Their other mandate is financial stability, and for this the placebo effect was perhaps even more important. CBs are a reassuring presence in financial markets, particularly as they are run by grey main who are not going to do anything rash.

The very fact that they are sensible, generally stick to rules and are not going to do anything too drastic, and avoid knee-jerk reactions to the news cycle, gives a great deal of comfort to market actors like, as it takes out the element of risk that you might get from erratic or unpredictable behaviour of monetary uthorities.

During this period, they generally pursued pro-market policies – they repeatedly (in particular the Fed) intervened when things looked like they were going out of control – coordinating wind up of troublesome institutions (eg the hedge fund LTCM), reducing interest rates when bubbles burst (which came to be known as the Greenspam put – after the chairman of the Fed reserve Alan Greenspam). And indeed they exercised this with a great deal of skill and understanding of how financial markets work in practice.

The great moderation period, prior to the financial crisis cemented their reputation, but this came under question with the 2008 financial crisis. However even as they were blamed for this event (for the wrong reasons, see below),  these were the guys who were competent and understood the financial system, and they assumed leadership, often in the absence of effective government, in the crisis and aftermath; being the only adults in the room; generally to the relief of everyone concerned.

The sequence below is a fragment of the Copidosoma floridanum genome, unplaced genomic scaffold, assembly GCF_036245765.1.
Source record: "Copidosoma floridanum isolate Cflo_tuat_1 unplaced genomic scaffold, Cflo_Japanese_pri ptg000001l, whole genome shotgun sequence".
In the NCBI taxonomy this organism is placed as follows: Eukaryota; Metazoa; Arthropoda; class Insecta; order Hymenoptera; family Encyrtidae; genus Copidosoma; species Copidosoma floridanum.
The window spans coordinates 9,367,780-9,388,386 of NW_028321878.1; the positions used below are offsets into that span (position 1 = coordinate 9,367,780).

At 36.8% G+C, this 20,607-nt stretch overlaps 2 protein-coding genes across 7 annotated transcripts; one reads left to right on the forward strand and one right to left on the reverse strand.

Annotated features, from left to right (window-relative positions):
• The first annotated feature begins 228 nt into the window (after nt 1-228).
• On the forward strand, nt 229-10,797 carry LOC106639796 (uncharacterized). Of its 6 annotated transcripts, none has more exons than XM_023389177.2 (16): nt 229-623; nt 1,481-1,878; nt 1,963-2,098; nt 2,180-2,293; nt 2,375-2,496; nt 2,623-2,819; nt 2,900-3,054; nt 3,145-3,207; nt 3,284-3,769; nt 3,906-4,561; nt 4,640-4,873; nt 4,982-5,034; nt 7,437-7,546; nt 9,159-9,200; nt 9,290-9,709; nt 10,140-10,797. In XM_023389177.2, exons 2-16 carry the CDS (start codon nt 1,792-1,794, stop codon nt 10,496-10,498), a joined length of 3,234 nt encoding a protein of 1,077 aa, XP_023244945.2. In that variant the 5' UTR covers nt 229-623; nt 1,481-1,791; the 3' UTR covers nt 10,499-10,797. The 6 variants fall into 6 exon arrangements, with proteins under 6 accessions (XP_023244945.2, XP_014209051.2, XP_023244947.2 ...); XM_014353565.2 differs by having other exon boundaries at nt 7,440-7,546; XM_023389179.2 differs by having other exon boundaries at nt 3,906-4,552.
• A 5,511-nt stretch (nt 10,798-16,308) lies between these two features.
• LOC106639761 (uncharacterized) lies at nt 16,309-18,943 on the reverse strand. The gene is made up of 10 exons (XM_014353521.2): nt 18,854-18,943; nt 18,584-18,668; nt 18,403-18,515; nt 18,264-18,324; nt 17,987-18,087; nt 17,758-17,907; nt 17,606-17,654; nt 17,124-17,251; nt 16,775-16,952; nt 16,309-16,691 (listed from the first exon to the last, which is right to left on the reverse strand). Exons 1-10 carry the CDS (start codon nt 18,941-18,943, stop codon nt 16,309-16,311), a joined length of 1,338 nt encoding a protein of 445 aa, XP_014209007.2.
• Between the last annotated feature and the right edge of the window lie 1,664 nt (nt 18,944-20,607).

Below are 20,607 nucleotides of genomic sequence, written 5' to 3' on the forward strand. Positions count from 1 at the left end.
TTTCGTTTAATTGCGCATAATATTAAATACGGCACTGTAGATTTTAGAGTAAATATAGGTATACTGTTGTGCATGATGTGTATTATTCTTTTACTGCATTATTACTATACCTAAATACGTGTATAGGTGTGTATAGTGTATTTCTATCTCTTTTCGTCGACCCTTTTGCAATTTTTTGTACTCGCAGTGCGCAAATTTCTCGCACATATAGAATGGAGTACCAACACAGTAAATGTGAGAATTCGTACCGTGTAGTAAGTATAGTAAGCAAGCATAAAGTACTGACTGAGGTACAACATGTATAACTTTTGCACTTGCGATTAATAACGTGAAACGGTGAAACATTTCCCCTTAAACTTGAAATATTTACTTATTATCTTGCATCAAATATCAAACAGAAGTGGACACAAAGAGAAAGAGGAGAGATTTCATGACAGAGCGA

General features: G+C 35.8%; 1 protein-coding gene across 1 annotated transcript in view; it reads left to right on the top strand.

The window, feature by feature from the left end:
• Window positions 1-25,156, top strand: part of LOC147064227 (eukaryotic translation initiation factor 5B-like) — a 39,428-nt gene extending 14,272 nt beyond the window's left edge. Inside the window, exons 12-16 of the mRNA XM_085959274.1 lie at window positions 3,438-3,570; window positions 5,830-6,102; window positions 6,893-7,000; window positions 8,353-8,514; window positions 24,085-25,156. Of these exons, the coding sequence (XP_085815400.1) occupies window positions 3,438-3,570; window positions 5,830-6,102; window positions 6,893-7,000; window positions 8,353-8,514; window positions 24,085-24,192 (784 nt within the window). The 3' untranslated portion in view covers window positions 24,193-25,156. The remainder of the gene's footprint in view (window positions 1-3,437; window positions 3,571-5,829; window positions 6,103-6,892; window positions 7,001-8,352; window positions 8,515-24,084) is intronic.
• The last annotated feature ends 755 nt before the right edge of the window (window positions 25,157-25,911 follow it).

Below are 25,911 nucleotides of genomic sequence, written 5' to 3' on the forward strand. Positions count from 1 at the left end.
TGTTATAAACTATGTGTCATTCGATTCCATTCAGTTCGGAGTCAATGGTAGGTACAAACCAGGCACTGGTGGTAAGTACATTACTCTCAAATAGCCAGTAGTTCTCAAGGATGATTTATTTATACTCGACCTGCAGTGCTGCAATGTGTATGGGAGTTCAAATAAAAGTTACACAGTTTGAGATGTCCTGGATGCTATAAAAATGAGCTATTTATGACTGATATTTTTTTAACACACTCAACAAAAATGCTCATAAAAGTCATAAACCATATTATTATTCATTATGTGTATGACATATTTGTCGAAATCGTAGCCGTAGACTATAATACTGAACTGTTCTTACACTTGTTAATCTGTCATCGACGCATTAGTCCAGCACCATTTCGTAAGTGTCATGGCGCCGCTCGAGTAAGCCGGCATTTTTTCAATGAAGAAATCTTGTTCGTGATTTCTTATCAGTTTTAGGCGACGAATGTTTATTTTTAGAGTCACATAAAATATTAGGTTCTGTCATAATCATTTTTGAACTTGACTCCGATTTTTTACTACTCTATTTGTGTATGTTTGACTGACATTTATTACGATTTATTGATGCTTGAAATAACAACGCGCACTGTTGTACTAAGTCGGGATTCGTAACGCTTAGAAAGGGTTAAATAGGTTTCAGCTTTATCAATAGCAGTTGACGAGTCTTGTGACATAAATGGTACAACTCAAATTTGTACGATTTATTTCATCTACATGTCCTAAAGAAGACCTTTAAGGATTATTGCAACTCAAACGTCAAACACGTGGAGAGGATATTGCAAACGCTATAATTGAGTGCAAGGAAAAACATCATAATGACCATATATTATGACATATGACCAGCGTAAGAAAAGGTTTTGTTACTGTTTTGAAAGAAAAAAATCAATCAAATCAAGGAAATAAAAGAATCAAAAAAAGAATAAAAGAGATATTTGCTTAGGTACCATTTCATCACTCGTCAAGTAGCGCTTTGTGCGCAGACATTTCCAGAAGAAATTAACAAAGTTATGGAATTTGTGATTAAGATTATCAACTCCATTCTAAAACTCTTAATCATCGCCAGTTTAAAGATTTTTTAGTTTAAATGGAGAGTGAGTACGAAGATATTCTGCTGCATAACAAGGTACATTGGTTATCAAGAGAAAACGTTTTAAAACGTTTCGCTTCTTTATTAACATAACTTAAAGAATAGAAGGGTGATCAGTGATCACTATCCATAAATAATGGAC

Although measures they have had to employ during and after the crisis had negative consequences, they “saved” the system.

Since then, critics have observed an emerging saviour complex, where CBs have started to get into areas which are not obviously the mandate of central banks – for example climate policy. But even this move has largely been applauded.

Yet hubris gives rise to nemesis.

The main tool central bankers have for controlling inflation, the interest rate, is not a very good tool. The causes of inflation are complex and could be specific – for example Russia’s invasion of Ukraine precipitated a rise in energy and food costs, whereas the interest rate a very blunt tool, like using a power drill to perform surgery.

Worse, keeping inflation under control can be contradictory with financial stability. After the financial crisis this was not the case, whereas it appears to be now.